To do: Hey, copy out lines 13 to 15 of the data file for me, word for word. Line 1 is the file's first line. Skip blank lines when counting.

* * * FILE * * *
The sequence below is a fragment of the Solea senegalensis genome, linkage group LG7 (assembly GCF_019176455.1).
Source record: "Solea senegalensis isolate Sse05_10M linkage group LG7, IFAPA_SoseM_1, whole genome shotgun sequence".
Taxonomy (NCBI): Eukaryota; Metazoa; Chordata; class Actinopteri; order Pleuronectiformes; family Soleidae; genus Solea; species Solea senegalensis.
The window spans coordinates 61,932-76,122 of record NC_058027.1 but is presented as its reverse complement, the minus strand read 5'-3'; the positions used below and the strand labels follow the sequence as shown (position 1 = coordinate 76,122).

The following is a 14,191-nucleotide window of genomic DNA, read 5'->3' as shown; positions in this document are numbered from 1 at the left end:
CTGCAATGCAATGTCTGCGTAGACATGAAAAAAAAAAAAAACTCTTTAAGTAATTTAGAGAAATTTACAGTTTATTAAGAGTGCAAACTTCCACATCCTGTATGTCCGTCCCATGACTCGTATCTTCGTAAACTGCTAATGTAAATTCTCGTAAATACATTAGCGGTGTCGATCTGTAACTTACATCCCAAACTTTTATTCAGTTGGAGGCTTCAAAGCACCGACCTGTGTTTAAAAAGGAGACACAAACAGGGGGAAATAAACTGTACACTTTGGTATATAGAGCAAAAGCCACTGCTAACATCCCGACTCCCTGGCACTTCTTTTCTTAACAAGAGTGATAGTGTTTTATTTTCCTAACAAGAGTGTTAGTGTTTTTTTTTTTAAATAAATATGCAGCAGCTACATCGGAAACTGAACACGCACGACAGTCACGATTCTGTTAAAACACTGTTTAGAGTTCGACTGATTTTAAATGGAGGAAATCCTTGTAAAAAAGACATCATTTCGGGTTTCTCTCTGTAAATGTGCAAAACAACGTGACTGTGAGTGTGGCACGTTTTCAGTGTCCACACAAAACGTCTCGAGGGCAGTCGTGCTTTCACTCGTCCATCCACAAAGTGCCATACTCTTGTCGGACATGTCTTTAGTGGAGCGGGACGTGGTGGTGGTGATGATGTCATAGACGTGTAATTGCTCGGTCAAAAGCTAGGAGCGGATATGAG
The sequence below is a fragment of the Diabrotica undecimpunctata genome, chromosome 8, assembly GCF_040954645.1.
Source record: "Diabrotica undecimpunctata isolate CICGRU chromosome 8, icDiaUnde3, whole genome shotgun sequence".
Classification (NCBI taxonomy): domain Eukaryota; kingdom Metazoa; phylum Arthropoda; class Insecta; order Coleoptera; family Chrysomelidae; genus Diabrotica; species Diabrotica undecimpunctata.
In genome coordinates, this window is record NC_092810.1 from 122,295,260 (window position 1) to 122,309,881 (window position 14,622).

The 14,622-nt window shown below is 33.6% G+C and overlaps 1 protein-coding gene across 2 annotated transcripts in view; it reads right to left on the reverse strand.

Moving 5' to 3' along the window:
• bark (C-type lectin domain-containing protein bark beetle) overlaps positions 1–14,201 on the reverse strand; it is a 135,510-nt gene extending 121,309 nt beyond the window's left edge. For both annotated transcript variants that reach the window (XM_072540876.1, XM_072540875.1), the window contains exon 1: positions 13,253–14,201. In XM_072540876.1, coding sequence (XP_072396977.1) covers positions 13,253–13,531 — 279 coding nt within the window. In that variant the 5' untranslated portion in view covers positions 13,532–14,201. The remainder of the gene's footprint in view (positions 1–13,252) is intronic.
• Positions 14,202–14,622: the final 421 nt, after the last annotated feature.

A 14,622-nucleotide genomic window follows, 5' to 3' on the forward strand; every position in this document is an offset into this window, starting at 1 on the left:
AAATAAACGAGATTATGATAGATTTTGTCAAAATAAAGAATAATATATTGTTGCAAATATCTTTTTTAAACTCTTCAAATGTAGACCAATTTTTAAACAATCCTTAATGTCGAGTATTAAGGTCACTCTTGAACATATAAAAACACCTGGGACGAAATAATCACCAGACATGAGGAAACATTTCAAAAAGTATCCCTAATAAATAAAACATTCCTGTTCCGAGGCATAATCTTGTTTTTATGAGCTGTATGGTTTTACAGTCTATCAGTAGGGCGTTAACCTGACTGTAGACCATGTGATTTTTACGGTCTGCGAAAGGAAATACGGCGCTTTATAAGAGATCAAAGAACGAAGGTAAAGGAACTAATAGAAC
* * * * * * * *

• bark (C-type lectin domain-containing protein bark beetle) overlaps positions 1–14,201 on the reverse strand; it is a 135,510-nt gene extending 121,309 nt beyond the window's left edge. For both annotated transcript variants that reach the window (XM_072540876.1, XM_072540875.1), the window contains exon 1: positions 13,253–14,201. In XM_072540876.1, coding sequence (XP_072396977.1) covers positions 13,253–13,531 — 279 coding nt within the window. In that variant the 5' untranslated portion in view covers positions 13,532–14,201. The remainder of the gene's footprint in view (positions 1–13,252) is intronic.
• Positions 14,202–14,622: the final 421 nt, after the last annotated feature.

A 14,622-nucleotide genomic window follows, 5' to 3' on the forward strand; every position in this document is an offset into this window, starting at 1 on the left: